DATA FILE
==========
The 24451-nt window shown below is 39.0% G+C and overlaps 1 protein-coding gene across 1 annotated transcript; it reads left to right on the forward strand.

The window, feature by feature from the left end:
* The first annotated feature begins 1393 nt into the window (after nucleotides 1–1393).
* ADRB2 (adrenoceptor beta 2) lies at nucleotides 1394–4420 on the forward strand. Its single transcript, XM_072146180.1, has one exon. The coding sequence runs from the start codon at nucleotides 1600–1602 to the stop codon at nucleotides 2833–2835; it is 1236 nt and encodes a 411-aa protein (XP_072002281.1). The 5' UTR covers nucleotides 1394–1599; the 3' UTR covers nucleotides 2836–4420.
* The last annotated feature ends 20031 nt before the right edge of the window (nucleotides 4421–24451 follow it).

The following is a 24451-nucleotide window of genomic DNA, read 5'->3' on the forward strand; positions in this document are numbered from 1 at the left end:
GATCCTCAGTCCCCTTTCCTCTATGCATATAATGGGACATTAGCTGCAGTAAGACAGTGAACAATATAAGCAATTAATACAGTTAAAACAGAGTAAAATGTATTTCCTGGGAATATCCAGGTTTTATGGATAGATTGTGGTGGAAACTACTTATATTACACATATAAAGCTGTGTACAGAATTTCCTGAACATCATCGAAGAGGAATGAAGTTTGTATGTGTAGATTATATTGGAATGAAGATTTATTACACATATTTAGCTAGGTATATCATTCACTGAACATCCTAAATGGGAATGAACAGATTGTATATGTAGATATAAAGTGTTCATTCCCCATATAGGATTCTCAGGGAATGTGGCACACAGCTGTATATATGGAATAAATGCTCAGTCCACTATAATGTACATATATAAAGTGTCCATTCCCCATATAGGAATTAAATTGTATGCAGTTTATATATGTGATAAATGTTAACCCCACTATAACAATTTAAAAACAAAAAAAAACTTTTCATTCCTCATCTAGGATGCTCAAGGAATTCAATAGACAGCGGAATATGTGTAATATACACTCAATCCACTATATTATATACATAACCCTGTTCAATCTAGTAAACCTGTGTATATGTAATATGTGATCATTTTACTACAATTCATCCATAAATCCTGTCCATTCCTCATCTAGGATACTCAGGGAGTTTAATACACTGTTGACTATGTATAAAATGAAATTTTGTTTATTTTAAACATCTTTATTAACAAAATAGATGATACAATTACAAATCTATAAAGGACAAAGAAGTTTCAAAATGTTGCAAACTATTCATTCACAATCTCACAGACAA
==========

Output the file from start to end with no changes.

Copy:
The 24451-nt window shown below is 39.0% G+C and overlaps 1 protein-coding gene across 1 annotated transcript; it reads left to right on the forward strand.

The window, feature by feature from the left end:
* The first annotated feature begins 1393 nt into the window (after nucleotides 1–1393).
* ADRB2 (adrenoceptor beta 2) lies at nucleotides 1394–4420 on the forward strand. Its single transcript, XM_072146180.1, has one exon. The coding sequence runs from the start codon at nucleotides 1600–1602 to the stop codon at nucleotides 2833–2835; it is 1236 nt and encodes a 411-aa protein (XP_072002281.1). The 5' UTR covers nucleotides 1394–1599; the 3' UTR covers nucleotides 2836–4420.
* The last annotated feature ends 20031 nt before the right edge of the window (nucleotides 4421–24451 follow it).

The following is a 24451-nucleotide window of genomic DNA, read 5'->3' on the forward strand; positions in this document are numbered from 1 at the left end:
GATCCTCAGTCCCCTTTCCTCTATGCATATAATGGGACATTAGCTGCAGTAAGACAGTGAACAATATAAGCAATTAATACAGTTAAAACAGAGTAAAATGTATTTCCTGGGAATATCCAGGTTTTATGGATAGATTGTGGTGGAAACTACTTATATTACACATATAAAGCTGTGTACAGAATTTCCTGAACATCATCGAAGAGGAATGAAGTTTGTATGTGTAGATTATATTGGAATGAAGATTTATTACACATATTTAGCTAGGTATATCATTCACTGAACATCCTAAATGGGAATGAACAGATTGTATATGTAGATATAAAGTGTTCATTCCCCATATAGGATTCTCAGGGAATGTGGCACACAGCTGTATATATGGAATAAATGCTCAGTCCACTATAATGTACATATATAAAGTGTCCATTCCCCATATAGGAATTAAATTGTATGCAGTTTATATATGTGATAAATGTTAACCCCACTATAACAATTTAAAAACAAAAAAAAACTTTTCATTCCTCATCTAGGATGCTCAAGGAATTCAATAGACAGCGGAATATGTGTAATATACACTCAATCCACTATATTATATACATAACCCTGTTCAATCTAGTAAACCTGTGTATATGTAATATGTGATCATTTTACTACAATTCATCCATAAATCCTGTCCATTCCTCATCTAGGATACTCAGGGAGTTTAATACACTGTTGACTATGTATAAAATGAAATTTTGTTTATTTTAAACATCTTTATTAACAAAATAGATGATACAATTACAAATCTATAAAGGACAAAGAAGTTTCAAAATGTTGCAAACTATTCATTCACAATCTCACAGACAA